Police also arrested nine men in the south London neighborhood of Tooting under the Terrorism Act.

Police said three of them were Turks who lived above a fast food restaurant where they worked selling halal burgers — made with meat slaughtered according to Islamic dietary laws.

The restaurant owner, who gave his name as Ali, declined to identify the men but said they were aged about 26, 30 and 40. The oldest had worked for him for eight years, and the other two started about two months ago, he said.

Six other men were arrested at a home on a street opposite the Tooting Broadway subway station, police said.

"There were about a dozen armed police officers shouting 'Come on out or we'll send the dogs in.' And then I saw one large, older-looking Asian man being led out. He was dressed in a white gown or robe," said Ben Astbury, 25, who watched the raid from his house.

In Zambia, Haroon Rashid Aswat, 31, was in custody after being arrested in the border town of Livingstone, an official there said. Aswat is believed to have been in telephone contact with some of the July 7 suicide bombers.

Also Thursday, Blair was grilled by an oversight panel regarding a shoot-to-kill policy for potential suicide bombers that resulted in the death of an innocent man — a Brazilian electrician police believed was ready to set off a bomb on the subway.

Jean Charles de Menezes' flag-draped casket reached his hometown in Brazil on Thursday. The plain wooden coffin was taken to a church where it will lie until his funeral Friday.

Blair again expressed his regrets for the killing and promised a full independent inquiry at a meeting of the Metropolitan Police Authority.

Police "thought they were dealing with a suicide bomber — and they were running toward him," Blair said. "They were running toward what might have been certain death. Whatever else has happened, that has to be taken into account."

As for the suspected suicide bomber in custody, Yasin Hassan Omar, a Somali citizen with British residency, was arrested in a dramatic raid by dozens of anti-terrorist police and bomb disposal experts on Wednesday in Birmingham, Britain's second largest city.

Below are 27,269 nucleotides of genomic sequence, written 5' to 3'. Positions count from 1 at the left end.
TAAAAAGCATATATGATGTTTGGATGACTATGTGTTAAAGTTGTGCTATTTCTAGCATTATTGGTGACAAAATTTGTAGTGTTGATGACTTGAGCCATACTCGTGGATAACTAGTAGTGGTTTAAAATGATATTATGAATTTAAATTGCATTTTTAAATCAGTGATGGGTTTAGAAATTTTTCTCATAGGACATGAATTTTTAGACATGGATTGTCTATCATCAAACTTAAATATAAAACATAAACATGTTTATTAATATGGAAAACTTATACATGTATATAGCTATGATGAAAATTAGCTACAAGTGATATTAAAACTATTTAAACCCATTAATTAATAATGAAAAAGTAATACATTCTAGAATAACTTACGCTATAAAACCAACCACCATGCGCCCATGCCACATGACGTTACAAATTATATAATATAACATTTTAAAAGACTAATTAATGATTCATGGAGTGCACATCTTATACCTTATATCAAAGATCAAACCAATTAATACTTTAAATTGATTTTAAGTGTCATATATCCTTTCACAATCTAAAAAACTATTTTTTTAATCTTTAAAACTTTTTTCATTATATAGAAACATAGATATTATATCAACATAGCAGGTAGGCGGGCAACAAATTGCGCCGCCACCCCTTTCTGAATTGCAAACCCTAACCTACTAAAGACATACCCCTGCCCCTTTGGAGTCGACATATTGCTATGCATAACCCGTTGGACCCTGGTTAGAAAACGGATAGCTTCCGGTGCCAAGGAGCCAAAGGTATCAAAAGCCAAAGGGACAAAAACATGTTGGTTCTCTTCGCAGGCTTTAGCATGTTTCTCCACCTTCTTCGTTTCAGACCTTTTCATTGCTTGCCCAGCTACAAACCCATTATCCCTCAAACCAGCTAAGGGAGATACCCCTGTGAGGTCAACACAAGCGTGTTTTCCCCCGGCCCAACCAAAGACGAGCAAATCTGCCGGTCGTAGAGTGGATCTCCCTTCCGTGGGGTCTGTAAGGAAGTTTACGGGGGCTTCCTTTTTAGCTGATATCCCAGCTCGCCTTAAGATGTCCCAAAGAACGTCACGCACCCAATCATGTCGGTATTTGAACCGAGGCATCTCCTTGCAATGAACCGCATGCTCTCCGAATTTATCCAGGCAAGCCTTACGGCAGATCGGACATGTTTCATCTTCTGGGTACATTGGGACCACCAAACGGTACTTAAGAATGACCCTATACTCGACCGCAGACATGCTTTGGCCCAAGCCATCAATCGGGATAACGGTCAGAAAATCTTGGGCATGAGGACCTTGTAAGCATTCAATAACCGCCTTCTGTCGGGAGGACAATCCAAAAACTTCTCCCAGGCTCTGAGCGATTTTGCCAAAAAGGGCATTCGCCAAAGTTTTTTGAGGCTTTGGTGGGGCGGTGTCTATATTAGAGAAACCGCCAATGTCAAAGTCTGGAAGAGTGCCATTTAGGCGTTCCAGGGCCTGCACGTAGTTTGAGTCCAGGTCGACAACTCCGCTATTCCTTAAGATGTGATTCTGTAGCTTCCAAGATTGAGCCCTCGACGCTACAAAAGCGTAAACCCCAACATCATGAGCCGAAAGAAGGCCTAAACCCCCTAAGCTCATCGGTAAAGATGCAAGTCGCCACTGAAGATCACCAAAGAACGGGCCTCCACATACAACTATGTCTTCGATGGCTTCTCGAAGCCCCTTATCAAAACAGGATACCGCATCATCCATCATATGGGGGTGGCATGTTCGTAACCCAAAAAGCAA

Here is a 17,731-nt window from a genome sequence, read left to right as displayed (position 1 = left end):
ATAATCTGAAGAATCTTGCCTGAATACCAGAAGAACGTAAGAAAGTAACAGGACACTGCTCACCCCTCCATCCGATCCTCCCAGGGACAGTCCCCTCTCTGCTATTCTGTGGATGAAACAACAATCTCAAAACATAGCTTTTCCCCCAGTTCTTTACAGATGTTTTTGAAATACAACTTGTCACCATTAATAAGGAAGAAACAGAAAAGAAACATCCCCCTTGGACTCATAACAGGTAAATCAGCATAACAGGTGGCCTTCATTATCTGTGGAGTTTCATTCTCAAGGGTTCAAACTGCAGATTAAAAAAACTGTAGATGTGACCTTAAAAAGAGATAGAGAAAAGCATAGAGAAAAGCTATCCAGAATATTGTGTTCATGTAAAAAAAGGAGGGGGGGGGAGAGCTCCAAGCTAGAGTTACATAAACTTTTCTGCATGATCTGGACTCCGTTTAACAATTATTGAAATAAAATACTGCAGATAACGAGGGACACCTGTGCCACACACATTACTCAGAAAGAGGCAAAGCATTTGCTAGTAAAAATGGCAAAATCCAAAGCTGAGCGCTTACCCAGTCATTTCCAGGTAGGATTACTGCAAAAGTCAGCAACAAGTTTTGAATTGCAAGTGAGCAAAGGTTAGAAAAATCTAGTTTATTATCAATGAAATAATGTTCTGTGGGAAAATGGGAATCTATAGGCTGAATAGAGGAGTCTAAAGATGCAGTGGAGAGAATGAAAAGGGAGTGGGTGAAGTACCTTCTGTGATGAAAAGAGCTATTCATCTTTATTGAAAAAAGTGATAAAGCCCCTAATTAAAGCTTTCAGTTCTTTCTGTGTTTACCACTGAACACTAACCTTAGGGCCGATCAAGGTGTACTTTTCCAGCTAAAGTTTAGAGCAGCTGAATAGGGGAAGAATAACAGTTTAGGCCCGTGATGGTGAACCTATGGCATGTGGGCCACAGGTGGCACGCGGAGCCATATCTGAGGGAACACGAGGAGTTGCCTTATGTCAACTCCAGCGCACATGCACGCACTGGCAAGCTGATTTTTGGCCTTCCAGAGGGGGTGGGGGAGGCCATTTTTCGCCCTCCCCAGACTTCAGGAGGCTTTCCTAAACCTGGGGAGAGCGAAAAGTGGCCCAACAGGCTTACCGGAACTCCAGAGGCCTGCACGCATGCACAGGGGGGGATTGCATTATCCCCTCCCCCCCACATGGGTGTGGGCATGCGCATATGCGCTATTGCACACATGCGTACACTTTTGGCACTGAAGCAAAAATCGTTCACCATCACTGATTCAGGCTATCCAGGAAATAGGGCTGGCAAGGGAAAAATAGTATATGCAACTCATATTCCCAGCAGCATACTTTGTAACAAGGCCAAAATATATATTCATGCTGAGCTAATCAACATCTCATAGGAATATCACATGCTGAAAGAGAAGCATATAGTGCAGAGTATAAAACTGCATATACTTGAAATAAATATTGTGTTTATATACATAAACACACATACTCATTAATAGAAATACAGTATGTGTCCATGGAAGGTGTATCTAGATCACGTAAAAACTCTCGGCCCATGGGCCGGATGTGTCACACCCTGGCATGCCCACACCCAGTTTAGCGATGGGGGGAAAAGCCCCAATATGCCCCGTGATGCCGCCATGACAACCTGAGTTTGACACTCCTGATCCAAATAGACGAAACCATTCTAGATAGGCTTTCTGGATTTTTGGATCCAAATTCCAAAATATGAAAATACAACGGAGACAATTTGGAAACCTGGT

A police source told CBS News Correspondent Richard Roth that it was a family member who identified Omar from a grainy picture. A tip from the public then led police to Omar's house.

Omar's religious and political convictions could motivate him to stonewall interrogators, but the prospect of a long prison term might prompt him to talk, said Charles Shoebridge, a security analyst and former counterterrorism intelligence officer with London police.

"A potential suicide bomber is prepared to die, and thereby gain benefits such as an immediate entry to paradise," Shoebridge said. "Clearly the prospect of 30 to 40 years in jail, particularly for a young man, might be a different matter. And consequently, it may be that the suspect will consider cooperating with police."

Police rules dictate Omar had to be given eight hours sleep before formal questioning following his arrest at 4 a.m. Wednesday. He will have access to a toilet and washing facilities, and be given two light meals and one full meal in every 24-hour period, as well as liquids upon request.

View CBS News In
CBS News App Open
Chrome Safari Continue